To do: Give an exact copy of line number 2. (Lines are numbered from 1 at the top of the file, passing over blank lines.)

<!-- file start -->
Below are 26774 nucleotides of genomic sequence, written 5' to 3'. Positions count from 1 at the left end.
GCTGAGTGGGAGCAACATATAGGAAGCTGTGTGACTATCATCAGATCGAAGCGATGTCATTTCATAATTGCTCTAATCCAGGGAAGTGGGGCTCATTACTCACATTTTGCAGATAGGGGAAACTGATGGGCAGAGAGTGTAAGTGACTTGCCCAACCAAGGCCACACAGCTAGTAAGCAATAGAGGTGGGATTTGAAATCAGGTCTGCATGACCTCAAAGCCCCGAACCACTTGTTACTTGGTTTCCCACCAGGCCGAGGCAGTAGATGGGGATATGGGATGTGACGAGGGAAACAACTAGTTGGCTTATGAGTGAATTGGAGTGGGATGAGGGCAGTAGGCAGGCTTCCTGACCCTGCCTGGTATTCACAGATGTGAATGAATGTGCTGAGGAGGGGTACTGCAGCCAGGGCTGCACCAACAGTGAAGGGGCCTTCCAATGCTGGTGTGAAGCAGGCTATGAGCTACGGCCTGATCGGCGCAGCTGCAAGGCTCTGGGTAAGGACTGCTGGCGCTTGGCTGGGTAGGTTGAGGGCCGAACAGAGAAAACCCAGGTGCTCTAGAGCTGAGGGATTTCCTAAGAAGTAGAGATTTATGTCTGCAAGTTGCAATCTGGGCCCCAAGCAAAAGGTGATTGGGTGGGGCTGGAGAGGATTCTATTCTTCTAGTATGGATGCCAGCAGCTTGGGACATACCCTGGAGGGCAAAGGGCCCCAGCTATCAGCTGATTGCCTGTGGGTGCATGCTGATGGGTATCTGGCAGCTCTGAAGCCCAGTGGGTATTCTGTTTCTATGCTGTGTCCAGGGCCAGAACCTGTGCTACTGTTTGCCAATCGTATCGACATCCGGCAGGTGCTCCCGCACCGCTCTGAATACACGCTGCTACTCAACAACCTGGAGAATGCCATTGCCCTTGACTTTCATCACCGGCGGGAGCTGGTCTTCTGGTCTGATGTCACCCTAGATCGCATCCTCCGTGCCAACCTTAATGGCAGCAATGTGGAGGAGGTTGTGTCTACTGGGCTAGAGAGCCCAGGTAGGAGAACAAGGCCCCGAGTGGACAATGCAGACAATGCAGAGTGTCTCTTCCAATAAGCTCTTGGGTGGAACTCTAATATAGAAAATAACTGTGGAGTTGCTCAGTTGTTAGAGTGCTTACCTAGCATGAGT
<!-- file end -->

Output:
GCTGAGTGGGAGCAACATATAGGAAGCTGTGTGACTATCATCAGATCGAAGCGATGTCATTTCATAATTGCTCTAATCCAGGGAAGTGGGGCTCATTACTCACATTTTGCAGATAGGGGAAACTGATGGGCAGAGAGTGTAAGTGACTTGCCCAACCAAGGCCACACAGCTAGTAAGCAATAGAGGTGGGATTTGAAATCAGGTCTGCATGACCTCAAAGCCCCGAACCACTTGTTACTTGGTTTCCCACCAGGCCGAGGCAGTAGATGGGGATATGGGATGTGACGAGGGAAACAACTAGTTGGCTTATGAGTGAATTGGAGTGGGATGAGGGCAGTAGGCAGGCTTCCTGACCCTGCCTGGTATTCACAGATGTGAATGAATGTGCTGAGGAGGGGTACTGCAGCCAGGGCTGCACCAACAGTGAAGGGGCCTTCCAATGCTGGTGTGAAGCAGGCTATGAGCTACGGCCTGATCGGCGCAGCTGCAAGGCTCTGGGTAAGGACTGCTGGCGCTTGGCTGGGTAGGTTGAGGGCCGAACAGAGAAAACCCAGGTGCTCTAGAGCTGAGGGATTTCCTAAGAAGTAGAGATTTATGTCTGCAAGTTGCAATCTGGGCCCCAAGCAAAAGGTGATTGGGTGGGGCTGGAGAGGATTCTATTCTTCTAGTATGGATGCCAGCAGCTTGGGACATACCCTGGAGGGCAAAGGGCCCCAGCTATCAGCTGATTGCCTGTGGGTGCATGCTGATGGGTATCTGGCAGCTCTGAAGCCCAGTGGGTATTCTGTTTCTATGCTGTGTCCAGGGCCAGAACCTGTGCTACTGTTTGCCAATCGTATCGACATCCGGCAGGTGCTCCCGCACCGCTCTGAATACACGCTGCTACTCAACAACCTGGAGAATGCCATTGCCCTTGACTTTCATCACCGGCGGGAGCTGGTCTTCTGGTCTGATGTCACCCTAGATCGCATCCTCCGTGCCAACCTTAATGGCAGCAATGTGGAGGAGGTTGTGTCTACTGGGCTAGAGAGCCCAGGTAGGAGAACAAGGCCCCGAGTGGACAATGCAGACAATGCAGAGTGTCTCTTCCAATAAGCTCTTGGGTGGAACTCTAATATAGAAAATAACTGTGGAGTTGCTCAGTTGTTAGAGTGCTTACCTAGCATGAGT